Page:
Venture Beyond the Clinic as a Public Health Researcher

In recent years, interest in careers that promote public health has grown. That’s good news when you consider how those in this field dedicate their lives to benefiting communities through education and the promotion of healthy lifestyles. Recently, we caught up with Debra Kozlowski, a public health researcher who has experience analyzing and developing programs that protect the health of individuals, families and communities in the United States and abroad. She shared what led her to this field, why she wishes she would have found it sooner and what you can do to enter it yourself. (EHC): Thanks for your time today, Debra! Let’s start at the very beginning. Many of our readers are just getting started exploring health care as a career option. How did you choose the health care path? 
Debra Kozlowski (DK): As a college freshman I wasn’t sure what major I wanted to pursue. I took a required English composition class over the summer with a terrific instructor. I researched and wrote a paper about the political motivations and lack of scientific evidence for abstinence-only sex education programs. After discussing my paper and goals for school, my instructor, whose partner was a nurse, suggested I explore the nursing field. The next semester I started taking the prerequisites for nursing school and an academic advisor suggested I volunteer at a local Federally Qualified Health Center. I spent two days a week for about three years at the clinic. At first, I checked in patients, scheduled appointments and filed charts. As I spent more time at the clinic I became a medical assistant. I took patients’ vital signs, ran laboratory tests, translated Spanish-speaking patients’ concerns to the clinicians and accompanied patients during potentially stressful or invasive procedures. I loved helping patients and the fast pace of the clinic.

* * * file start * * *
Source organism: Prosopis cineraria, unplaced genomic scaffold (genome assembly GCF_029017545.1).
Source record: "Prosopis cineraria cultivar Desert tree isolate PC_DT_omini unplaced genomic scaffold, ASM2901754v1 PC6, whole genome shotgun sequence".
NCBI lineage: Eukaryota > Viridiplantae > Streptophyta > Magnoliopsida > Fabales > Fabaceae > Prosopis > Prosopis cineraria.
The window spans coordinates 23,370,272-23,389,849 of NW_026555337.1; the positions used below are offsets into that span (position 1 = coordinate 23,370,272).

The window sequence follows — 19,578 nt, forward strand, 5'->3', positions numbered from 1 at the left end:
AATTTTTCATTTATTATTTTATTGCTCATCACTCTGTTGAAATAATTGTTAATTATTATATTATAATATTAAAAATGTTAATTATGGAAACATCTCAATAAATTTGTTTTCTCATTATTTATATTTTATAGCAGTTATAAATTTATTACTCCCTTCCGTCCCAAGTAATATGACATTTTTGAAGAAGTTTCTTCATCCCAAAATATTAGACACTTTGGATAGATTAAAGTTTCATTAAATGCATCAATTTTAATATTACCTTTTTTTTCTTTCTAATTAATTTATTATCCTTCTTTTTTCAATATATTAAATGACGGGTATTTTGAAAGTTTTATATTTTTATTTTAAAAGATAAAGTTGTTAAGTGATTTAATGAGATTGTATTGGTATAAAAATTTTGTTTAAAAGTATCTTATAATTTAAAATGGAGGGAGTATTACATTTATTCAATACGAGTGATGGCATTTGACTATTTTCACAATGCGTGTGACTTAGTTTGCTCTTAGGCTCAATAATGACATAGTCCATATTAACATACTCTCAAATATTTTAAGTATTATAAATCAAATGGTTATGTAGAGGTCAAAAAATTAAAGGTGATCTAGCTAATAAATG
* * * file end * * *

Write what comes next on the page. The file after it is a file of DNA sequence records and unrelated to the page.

EHC: Speaking of majors, what’s your educational background? 
DK: I have a B.S. in psychology from Virginia Commonwealth University — nursing school did not work out for me. And I have an MPH in global health from the Rollins School of Public Health at Emory University.

EHC: There are so many different careers to explore in health care! How did you narrow down your options to public health specifically?
DK: I enjoyed the helping aspects of clinical health care, but after three years of clinical work with under-served psychiatric patients I was emotionally and professionally exhausted. While exploring other career options, I learned about the Virginia Medical Reserve Corps volunteer program. I loved the volunteer training course. It prepared me to participate in emergency response drills, community vaccination and STI clinics and health fairs. The training coordinator had her MPH and shared her personal experience in the field. Her guidance and the community volunteer events I participated in led me to apply to Public Health graduate programs.

EHC: What is your current title and what do you do?
DK: I am a research associate at a small research institute that creates and evaluates evidence-based bilingual public health programs to reduce health disparities experienced by Latinx communities in the United States. In this position, I conduct formative, feasibility and outcome evaluation research for programs implemented at the community level. Because we are a small institute I work on many aspects of our programs. I create proposals, protocols, data collection tools, participant recruitment strategies, program content and final stakeholder reports. I manage vendors, budgets and assistants for our projects. I attend conferences to present research findings and disseminate programs to the communities that use them.

EHC: Public health researcher seems to be less well known than some other types of careers in this field. How did you find yourself in this position?